I was back in Rotterdam last week to photograph more suitcases from Willard Asylum. Check this out for the background of the project.
I am slowly beginning to formulate a plan for how to proceed.
Even though an inventory of each case has been prepared by the museum, I prefer not to know the contents before I begin taking pictures.
There is something about being surprised by what’s inside that helps me connect with the person.
And I want the connection because I am trying to say something about the lives they lived before arriving at the asylum.
Anna’s first case contained mostly clothes.
I believe the inventory was done just as she arrived at Willard.
The museum is very careful about caring for each individual item.
Anna had some really beautiful clothes.
Just about all of her clothes had nametags, which I have to assume were sewn in before her time at Willard.
Below is the second of her cases.
This one had fewer clothes and more personal items.
For some reason, I really like the paper that the museum uses to protect the cases and their contents.
I especially like the design of this one.
When I photographed the abandoned buildings on the earlier project, I tried never to move items that I came across. This is so different for me as I need to lay the items out in order to photograph, but I don’t want to make the arrangements look too studied. I actually work very fast when I am shooting.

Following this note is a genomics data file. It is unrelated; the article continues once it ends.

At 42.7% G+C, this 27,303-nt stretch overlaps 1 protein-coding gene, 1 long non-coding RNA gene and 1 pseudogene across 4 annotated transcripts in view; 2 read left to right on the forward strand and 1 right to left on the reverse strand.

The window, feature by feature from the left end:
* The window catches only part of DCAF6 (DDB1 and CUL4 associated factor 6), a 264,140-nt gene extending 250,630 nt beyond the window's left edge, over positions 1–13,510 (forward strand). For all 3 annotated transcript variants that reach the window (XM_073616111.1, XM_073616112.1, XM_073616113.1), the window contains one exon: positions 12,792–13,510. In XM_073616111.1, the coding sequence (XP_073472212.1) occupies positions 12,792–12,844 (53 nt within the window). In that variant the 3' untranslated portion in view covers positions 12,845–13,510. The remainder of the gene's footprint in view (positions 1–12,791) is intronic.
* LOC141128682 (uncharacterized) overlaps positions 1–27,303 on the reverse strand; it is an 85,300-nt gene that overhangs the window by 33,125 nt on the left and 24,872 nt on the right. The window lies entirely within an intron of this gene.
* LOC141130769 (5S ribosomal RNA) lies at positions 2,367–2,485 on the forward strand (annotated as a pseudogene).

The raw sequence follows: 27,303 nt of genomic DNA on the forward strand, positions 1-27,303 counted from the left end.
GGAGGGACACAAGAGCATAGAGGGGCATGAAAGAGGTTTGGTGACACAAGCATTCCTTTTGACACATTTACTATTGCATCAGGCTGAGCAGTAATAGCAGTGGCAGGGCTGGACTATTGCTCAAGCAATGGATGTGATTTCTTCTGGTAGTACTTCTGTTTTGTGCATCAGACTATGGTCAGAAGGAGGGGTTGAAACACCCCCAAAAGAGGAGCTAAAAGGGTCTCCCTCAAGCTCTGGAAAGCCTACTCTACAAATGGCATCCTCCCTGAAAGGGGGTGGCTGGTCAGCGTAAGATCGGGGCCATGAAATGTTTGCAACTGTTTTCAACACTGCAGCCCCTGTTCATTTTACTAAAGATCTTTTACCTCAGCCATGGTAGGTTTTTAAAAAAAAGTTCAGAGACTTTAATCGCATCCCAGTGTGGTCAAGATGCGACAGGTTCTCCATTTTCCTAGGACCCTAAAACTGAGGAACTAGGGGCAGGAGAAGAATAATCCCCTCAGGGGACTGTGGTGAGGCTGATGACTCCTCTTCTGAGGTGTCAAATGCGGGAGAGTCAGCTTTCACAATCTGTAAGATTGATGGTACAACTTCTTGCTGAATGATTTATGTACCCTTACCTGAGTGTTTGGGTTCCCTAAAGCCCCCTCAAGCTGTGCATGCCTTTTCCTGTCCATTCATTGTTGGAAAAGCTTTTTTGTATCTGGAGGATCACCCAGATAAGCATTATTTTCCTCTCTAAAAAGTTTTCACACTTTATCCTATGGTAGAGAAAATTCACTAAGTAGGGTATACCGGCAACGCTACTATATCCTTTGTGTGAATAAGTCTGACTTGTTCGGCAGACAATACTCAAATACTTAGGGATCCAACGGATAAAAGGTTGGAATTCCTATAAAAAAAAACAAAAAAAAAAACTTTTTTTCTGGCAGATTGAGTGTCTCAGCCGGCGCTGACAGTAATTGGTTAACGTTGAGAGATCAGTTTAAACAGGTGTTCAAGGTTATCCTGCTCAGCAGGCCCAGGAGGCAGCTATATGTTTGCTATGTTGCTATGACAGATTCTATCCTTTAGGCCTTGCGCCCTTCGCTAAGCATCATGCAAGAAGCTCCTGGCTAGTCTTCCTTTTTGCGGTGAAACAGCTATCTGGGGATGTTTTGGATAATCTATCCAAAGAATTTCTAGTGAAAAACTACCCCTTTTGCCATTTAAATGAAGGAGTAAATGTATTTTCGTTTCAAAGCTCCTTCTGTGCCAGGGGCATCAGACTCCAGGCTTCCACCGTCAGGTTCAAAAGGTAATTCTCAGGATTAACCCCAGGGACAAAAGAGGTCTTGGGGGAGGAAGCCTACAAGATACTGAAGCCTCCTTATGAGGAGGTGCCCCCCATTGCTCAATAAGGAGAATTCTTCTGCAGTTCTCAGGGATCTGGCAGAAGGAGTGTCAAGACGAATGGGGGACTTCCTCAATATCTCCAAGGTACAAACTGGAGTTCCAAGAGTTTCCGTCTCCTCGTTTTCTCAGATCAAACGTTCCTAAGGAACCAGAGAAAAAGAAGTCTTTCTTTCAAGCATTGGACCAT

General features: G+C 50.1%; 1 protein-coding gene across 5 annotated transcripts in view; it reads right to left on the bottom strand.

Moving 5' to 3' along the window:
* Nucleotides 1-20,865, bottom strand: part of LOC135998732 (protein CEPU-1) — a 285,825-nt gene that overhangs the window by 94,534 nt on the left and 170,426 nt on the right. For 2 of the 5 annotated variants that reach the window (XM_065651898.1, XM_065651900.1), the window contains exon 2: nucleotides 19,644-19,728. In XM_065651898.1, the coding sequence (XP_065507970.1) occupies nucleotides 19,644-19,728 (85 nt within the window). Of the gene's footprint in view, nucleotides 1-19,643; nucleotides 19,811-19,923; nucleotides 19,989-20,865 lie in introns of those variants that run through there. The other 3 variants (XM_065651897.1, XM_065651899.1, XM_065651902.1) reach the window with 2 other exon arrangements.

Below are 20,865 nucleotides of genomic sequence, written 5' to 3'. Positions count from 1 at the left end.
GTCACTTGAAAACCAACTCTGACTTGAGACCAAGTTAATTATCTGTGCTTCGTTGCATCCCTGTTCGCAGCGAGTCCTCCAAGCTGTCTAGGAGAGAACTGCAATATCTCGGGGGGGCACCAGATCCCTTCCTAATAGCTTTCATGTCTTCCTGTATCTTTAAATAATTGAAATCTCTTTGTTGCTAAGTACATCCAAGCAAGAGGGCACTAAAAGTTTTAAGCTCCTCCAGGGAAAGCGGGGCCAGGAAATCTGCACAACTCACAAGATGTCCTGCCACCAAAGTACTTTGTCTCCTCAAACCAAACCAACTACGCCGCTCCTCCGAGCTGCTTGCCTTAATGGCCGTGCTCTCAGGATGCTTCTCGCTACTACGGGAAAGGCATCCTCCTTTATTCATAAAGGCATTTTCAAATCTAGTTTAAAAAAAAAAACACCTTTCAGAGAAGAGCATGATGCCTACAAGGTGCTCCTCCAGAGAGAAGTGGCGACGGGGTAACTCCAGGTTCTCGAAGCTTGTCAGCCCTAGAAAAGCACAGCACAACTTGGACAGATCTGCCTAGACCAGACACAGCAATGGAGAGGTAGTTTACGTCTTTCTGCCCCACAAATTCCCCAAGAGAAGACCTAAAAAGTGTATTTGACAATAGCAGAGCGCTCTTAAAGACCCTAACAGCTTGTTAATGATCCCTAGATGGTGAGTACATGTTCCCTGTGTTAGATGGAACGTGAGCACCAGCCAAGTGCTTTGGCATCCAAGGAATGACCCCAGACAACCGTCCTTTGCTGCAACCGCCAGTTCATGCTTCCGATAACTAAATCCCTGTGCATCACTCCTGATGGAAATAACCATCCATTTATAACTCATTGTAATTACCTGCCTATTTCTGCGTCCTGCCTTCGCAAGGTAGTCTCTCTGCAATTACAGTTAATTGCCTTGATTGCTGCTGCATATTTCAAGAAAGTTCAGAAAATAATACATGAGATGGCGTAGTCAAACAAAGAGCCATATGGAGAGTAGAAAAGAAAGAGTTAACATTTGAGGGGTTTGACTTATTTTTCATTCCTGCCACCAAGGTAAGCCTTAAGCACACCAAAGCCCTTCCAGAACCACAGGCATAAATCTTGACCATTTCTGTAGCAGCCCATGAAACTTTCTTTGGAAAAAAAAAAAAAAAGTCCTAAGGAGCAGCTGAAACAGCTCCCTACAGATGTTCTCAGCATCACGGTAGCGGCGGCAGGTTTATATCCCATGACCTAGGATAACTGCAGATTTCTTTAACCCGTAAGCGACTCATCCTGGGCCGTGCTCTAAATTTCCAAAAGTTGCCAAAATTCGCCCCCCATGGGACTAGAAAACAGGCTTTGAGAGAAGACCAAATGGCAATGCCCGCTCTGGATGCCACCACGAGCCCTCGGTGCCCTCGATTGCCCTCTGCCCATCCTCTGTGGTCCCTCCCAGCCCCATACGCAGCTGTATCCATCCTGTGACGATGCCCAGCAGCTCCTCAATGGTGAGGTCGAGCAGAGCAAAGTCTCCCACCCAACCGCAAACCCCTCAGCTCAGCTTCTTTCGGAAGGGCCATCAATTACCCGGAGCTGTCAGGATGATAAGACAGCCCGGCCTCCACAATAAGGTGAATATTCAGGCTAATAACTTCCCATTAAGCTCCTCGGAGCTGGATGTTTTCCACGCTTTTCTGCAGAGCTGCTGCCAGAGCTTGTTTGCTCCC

This case contained several hats, and an incredible pair of shoes.
There were also some indications of her life before Willard.
The hair pin packaging is beautiful.
I am not sure if the residents of Willard had access to their possessions during the time they were living there, but somehow I think not. So this letter would probably have been received before she arrived.
And since it was not addressed to Anna, I wonder about its importance to her.
Thanks so much to Craig Williams at the New York State Museum for allowing me access. As I mentioned in the earlier post, I would really appreciate any feedback. I still don’t have an outlet for this work, and no funds to jump into it in any concerted manner, but I hope to keep chipping away. There is alot of information about the people attached to these suitcases and should I go much further with the project, I would like to be able to include some biographical background to accompany the photos.
I think Pieper was the first person I knew that wore Walk-Over Bucks. They were part of the uniform of a small group of us in Ithaca in the 70′s. Bucks, blue jeans, oxford shirt, and sometimes a tie if you were working or otherwise trying to fit in with people who cared about those things. I must have owned at least five pairs over the years. I have a basic wardrobe rule of thumb that you can wear pretty much anything below the belt as long as you have on a clean oxford shirt and a tie, hence the blue jean/bucks combo. This particular pair was the last I was able to find. I bought them in the early 90′s at Mathew’s Shoes (long since out of business) in downtown Amherst, and I think that Walk-Over had already ceased to be by that time. I wasn’t able to find another pair anywhere and assumed that the company was done for. / In yesterday’s Times I saw an article about how this type of shoe is making a comeback and was shocked to see a pair of Walk-Overs in a photograph. Someone has resurrected the brand and they are making them again. They are now $225.00 but still probably worth the money. I break this pair out once in a while and I think it is time to take them to the local cobbler to be resoled.